The Role of Student in Riding the Waves of Energy Transition Era

Online, 27 March 2021

On Saturday, 27 March 2021, ACCEPT’s research analyst, Mr. Muhammad Rizki Kresnawan, was invited as a guest lecture in virtual Webinar Series held by Electrical Engineering Programme in Universitas Islam Indonesia (UII) titled “Energy and Climate Change: The Role of Student in Riding the waves of Energy Transition Era”.

During the webinar, Mr. Rizki addressed the important energy-climate understanding for youth through four key topics that young people should be aware of, including why the change from fossil fuel energy to green energy is so critical today.

Based on his experience in working energy-climate issues in ASEAN region, he started to clarify how global warming occurs and what the primary cause is that usually lied by the misconception. Then he proceeds to put the ASEAN energy landscape background in order to give the participants a viewpoint on the current situation of the ASEAN energy landscape, which is still dependent on fossil fuel, and the effect of the generated pollution on the atmosphere.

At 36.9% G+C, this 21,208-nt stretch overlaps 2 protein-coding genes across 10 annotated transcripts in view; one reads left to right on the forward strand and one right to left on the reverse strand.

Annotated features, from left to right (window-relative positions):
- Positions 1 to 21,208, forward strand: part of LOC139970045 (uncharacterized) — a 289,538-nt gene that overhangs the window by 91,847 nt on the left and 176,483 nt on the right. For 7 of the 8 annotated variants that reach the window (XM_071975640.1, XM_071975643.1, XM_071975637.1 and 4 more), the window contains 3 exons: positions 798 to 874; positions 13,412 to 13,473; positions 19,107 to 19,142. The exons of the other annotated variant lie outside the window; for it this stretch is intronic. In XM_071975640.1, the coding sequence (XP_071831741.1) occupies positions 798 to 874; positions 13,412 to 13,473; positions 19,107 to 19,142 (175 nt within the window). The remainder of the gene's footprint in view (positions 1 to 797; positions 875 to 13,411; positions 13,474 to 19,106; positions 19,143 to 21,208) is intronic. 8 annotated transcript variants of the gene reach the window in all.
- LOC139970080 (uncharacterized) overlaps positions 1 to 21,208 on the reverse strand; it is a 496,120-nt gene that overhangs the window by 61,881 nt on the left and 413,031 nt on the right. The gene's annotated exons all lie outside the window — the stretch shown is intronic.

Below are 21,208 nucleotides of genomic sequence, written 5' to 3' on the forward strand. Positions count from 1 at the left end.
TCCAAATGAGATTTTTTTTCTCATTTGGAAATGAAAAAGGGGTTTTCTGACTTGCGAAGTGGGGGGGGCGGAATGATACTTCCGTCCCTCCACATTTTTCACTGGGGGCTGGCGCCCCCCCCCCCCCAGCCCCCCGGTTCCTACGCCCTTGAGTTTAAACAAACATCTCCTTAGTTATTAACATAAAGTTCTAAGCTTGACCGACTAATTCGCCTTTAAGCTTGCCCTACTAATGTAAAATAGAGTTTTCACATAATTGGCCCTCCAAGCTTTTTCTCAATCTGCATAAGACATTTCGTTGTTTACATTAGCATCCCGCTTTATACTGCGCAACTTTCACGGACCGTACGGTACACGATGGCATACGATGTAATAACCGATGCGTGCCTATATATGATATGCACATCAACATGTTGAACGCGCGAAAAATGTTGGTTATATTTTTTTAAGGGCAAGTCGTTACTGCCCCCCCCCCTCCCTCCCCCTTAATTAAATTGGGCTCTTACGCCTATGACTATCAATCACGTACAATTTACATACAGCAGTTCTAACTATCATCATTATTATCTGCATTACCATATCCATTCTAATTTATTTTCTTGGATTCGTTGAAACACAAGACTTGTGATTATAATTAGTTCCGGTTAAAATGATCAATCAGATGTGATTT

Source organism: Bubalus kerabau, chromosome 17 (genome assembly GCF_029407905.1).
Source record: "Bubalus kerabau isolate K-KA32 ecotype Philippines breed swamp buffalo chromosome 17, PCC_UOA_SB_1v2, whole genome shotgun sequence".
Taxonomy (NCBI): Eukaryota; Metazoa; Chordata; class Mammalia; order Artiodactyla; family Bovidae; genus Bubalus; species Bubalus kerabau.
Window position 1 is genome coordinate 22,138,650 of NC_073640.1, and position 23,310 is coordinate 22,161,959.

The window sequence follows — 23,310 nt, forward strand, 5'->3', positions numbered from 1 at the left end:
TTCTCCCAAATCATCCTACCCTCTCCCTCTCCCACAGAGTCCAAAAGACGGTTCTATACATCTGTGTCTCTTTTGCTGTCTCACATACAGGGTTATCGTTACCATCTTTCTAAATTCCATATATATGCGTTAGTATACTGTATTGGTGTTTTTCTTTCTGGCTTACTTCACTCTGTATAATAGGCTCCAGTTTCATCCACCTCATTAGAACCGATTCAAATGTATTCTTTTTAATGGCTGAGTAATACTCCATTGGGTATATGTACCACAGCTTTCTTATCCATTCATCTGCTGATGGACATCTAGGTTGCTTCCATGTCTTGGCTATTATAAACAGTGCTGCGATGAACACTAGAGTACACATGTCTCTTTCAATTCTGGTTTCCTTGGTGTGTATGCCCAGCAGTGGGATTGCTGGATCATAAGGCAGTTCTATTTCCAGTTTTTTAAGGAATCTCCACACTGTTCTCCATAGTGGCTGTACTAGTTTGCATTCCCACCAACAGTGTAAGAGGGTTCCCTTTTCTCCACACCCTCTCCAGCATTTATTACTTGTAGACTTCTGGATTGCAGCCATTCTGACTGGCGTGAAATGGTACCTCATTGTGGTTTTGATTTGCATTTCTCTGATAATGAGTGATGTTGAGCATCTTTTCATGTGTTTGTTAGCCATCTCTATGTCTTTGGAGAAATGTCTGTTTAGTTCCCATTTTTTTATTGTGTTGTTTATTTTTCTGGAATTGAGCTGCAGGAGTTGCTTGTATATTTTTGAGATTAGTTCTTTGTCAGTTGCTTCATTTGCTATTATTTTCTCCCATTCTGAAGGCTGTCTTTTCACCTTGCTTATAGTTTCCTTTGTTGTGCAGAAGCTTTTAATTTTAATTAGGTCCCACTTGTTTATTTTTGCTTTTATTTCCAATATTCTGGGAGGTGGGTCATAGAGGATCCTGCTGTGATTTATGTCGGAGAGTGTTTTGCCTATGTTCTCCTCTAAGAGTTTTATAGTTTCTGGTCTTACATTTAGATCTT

After outlining his point of view, he went into further depth on how the youth should concentrate their attention on climate action. Many polls indicate that youth figures will play an important role in the region’s future. Youth, as the backbone of the nation, will almost definitely be a game changer. This is bolstered by the fact that potential climate change would have a strong effect on the younger generation. At the end of the lecture, he gave the audience four main takeaways, which are detailed below:

  • Since the future energy pipeline is in “their hands,” youth must retain their interest in the energy-climate nexus.
  • The transition to a low-carbon world would be accelerated by a synergistic combination of “hard science” and “soft science.”
  • Energy transition necessarily requires “energy-climate minded engineers” of climate change mitigation options in addition to energy infrastructure strategies offered by “ground engineers.”
  • Academic institutions must be able to have a “supportive environment” for their students in order to satisfy the demands of “energy-climate minded engineers.”

Mr Rizki concluded at the end of his presentation that the youth should begin to develop a so-called energy-climate design thinking to break the silos in both sectors that can ended the common practice for both sectors to work individually.


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